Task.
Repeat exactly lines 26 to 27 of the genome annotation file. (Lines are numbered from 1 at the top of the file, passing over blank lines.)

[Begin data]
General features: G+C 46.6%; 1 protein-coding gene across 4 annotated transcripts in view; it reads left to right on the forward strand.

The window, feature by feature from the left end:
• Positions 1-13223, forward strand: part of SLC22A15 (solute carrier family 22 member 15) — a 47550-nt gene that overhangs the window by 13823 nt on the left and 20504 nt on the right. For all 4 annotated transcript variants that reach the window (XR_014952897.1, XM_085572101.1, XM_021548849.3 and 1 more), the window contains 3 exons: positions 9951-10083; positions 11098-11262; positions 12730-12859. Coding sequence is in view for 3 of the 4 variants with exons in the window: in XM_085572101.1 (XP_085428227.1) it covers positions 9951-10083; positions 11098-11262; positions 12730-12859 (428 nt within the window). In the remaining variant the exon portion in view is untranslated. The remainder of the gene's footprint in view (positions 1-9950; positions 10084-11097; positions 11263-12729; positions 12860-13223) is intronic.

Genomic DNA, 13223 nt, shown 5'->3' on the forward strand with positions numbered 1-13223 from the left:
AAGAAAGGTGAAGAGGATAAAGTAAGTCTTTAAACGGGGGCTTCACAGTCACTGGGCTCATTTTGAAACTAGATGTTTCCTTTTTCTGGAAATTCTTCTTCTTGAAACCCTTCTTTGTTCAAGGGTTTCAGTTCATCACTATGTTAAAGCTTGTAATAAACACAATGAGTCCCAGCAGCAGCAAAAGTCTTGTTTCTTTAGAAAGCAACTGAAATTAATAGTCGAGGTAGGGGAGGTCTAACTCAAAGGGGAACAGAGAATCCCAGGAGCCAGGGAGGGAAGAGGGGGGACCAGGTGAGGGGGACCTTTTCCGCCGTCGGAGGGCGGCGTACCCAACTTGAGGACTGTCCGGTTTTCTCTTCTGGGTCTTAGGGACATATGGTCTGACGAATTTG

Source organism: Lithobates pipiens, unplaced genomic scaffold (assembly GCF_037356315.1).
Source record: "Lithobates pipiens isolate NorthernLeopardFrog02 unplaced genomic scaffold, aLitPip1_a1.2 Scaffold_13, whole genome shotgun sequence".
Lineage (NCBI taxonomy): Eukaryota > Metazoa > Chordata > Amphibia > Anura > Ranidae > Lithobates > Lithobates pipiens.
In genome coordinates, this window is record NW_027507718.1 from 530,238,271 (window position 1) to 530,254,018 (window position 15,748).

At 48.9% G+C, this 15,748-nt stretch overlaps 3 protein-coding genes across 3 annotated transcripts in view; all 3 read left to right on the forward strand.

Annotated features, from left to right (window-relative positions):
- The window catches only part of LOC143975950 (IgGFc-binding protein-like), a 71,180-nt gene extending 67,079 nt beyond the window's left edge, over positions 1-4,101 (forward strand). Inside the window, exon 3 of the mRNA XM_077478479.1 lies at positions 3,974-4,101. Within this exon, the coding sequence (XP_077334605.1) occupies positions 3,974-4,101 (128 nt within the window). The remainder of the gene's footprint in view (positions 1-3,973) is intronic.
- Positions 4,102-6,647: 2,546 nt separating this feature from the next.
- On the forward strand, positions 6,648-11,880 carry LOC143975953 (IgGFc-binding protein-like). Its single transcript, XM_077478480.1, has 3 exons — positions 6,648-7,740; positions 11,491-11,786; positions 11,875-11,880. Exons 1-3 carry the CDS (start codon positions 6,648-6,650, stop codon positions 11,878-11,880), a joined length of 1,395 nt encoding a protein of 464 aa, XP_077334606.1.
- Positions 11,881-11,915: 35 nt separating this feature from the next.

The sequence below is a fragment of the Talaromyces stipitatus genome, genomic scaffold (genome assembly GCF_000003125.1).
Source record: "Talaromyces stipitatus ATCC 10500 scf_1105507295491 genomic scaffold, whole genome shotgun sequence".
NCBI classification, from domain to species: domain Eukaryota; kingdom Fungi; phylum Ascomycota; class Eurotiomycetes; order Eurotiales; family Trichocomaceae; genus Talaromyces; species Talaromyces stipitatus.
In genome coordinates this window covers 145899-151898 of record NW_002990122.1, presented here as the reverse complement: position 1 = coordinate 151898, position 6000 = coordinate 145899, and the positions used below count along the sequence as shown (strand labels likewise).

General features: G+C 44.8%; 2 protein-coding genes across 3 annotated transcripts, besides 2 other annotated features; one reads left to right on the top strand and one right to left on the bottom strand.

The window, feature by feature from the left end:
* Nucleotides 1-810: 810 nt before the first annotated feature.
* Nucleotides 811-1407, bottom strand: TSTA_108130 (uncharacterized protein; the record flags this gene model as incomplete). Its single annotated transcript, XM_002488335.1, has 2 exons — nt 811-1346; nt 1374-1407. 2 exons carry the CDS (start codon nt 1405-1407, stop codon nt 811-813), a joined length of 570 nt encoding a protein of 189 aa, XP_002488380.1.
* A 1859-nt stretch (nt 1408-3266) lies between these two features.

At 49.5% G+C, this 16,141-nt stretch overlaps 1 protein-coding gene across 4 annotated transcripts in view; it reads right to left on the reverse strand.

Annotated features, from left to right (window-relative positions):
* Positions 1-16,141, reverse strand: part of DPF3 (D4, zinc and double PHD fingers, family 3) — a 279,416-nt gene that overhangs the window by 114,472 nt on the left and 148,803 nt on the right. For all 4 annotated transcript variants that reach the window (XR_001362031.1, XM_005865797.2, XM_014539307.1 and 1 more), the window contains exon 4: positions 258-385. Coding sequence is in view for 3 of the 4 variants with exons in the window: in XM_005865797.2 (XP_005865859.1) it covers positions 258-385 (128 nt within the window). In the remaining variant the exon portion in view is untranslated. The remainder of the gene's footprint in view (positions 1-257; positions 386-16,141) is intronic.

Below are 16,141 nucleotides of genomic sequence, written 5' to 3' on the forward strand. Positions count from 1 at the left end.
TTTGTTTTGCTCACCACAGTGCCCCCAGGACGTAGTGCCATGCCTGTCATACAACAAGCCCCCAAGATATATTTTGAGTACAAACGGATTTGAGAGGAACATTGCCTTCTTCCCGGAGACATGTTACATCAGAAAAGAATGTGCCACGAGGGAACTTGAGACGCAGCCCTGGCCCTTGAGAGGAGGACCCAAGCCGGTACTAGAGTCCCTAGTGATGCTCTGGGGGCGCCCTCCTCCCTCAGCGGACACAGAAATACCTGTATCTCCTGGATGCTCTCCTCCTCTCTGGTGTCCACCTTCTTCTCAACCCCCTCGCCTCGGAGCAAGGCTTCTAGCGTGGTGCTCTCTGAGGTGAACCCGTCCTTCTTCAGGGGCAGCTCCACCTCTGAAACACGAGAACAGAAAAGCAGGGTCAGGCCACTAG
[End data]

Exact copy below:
Annotated features, from left to right (window-relative positions):
* Positions 1-16,141, reverse strand: part of DPF3 (D4, zinc and double PHD fingers, family 3) — a 279,416-nt gene that overhangs the window by 114,472 nt on the left and 148,803 nt on the right. For all 4 annotated transcript variants that reach the window (XR_001362031.1, XM_005865797.2, XM_014539307.1 and 1 more), the window contains exon 4: positions 258-385. Coding sequence is in view for 3 of the 4 variants with exons in the window: in XM_005865797.2 (XP_005865859.1) it covers positions 258-385 (128 nt within the window). In the remaining variant the exon portion in view is untranslated. The remainder of the gene's footprint in view (positions 1-257; positions 386-16,141) is intronic.